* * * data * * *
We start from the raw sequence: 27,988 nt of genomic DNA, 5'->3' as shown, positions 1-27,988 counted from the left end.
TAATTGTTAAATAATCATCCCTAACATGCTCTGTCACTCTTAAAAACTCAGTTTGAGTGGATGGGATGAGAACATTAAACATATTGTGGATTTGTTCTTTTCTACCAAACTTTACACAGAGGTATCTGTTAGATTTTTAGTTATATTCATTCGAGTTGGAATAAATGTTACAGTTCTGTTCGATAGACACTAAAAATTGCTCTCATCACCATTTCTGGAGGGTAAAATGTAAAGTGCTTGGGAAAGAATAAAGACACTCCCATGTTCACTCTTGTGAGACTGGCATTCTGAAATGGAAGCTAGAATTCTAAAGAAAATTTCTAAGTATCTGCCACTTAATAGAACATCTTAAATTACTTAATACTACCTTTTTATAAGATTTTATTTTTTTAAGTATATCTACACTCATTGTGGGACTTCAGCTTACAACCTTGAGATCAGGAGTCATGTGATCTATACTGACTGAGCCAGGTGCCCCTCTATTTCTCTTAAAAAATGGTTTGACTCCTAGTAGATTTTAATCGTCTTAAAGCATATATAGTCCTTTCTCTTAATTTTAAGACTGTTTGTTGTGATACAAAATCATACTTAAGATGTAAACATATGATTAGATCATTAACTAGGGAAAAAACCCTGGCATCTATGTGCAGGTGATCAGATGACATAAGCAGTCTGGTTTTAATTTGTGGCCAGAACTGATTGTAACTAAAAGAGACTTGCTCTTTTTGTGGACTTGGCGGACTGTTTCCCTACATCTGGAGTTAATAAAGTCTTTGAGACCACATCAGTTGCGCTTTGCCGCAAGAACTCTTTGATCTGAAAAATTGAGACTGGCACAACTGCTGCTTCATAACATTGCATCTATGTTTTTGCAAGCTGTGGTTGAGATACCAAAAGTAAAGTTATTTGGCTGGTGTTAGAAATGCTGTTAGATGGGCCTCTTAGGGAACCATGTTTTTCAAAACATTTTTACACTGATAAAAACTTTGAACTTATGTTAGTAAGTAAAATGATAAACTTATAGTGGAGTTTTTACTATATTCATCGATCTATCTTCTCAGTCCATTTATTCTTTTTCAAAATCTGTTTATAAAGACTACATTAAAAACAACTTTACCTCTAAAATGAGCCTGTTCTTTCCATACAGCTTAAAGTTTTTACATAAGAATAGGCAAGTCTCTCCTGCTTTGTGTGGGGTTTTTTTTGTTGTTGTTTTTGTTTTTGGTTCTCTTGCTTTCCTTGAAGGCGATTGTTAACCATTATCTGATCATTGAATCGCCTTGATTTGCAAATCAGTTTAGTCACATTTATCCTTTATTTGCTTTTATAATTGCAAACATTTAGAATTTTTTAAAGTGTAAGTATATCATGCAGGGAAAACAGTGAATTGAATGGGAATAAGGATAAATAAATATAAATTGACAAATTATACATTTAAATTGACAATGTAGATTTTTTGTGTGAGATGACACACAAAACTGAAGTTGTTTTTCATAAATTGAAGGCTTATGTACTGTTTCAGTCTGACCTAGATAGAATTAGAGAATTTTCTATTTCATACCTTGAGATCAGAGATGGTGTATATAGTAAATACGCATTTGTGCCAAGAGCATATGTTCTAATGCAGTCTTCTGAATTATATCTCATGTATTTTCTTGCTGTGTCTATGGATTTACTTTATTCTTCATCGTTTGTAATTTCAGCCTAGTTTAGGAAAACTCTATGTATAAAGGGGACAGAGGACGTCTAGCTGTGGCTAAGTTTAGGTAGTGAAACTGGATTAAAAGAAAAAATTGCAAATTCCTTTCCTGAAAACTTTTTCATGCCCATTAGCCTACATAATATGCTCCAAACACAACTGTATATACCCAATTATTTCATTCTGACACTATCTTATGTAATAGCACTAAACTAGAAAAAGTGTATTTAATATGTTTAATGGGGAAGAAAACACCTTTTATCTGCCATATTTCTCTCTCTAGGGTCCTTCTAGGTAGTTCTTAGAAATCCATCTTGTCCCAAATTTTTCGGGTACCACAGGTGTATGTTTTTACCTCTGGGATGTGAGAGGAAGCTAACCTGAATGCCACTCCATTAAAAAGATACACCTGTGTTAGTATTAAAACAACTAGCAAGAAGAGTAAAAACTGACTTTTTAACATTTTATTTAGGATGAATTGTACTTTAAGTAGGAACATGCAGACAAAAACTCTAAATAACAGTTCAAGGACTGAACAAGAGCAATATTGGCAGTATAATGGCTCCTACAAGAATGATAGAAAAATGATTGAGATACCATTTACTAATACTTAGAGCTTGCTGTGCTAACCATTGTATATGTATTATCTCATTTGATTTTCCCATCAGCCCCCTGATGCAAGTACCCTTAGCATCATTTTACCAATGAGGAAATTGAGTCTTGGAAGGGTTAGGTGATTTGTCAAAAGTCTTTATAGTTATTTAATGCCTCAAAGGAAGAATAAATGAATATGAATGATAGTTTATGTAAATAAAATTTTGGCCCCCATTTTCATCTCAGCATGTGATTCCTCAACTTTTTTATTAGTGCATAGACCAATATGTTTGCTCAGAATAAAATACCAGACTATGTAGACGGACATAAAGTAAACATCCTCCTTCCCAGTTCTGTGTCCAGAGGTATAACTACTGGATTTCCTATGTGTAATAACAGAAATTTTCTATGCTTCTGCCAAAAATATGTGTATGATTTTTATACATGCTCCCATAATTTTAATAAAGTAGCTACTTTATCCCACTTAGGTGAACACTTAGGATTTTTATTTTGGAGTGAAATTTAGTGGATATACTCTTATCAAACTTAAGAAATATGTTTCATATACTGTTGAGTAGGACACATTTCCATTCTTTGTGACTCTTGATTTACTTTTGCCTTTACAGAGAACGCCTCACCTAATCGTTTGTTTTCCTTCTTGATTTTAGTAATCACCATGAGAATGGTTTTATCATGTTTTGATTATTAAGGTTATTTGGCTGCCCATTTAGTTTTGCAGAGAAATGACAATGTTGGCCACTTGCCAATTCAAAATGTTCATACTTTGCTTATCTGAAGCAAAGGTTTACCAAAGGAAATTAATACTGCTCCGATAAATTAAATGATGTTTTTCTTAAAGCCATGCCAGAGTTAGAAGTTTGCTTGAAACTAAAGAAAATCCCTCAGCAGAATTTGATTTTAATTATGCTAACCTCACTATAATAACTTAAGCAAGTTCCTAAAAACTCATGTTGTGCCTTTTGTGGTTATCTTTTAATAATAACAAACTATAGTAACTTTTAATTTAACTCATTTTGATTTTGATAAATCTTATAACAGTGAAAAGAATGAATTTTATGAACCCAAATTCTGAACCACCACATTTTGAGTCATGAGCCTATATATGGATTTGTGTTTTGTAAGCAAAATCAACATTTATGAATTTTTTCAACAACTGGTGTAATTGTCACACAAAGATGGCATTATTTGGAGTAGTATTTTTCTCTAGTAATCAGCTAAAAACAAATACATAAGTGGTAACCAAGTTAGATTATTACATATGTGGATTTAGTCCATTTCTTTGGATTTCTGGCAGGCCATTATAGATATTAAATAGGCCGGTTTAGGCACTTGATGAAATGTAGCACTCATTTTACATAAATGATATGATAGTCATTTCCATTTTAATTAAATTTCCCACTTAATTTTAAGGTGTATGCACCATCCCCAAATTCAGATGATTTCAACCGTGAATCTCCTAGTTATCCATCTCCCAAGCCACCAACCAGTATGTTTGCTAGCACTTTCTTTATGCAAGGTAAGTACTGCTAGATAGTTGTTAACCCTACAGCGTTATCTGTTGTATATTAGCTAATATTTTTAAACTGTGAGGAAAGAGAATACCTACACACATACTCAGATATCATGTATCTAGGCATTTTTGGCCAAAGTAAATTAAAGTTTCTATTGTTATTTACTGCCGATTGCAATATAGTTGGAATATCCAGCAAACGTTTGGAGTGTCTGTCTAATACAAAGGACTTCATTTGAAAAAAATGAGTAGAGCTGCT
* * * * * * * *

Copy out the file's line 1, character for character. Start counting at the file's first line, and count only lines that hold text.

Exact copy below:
We start from the raw sequence: 27,988 nt of genomic DNA, 5'->3' as shown, positions 1-27,988 counted from the left end.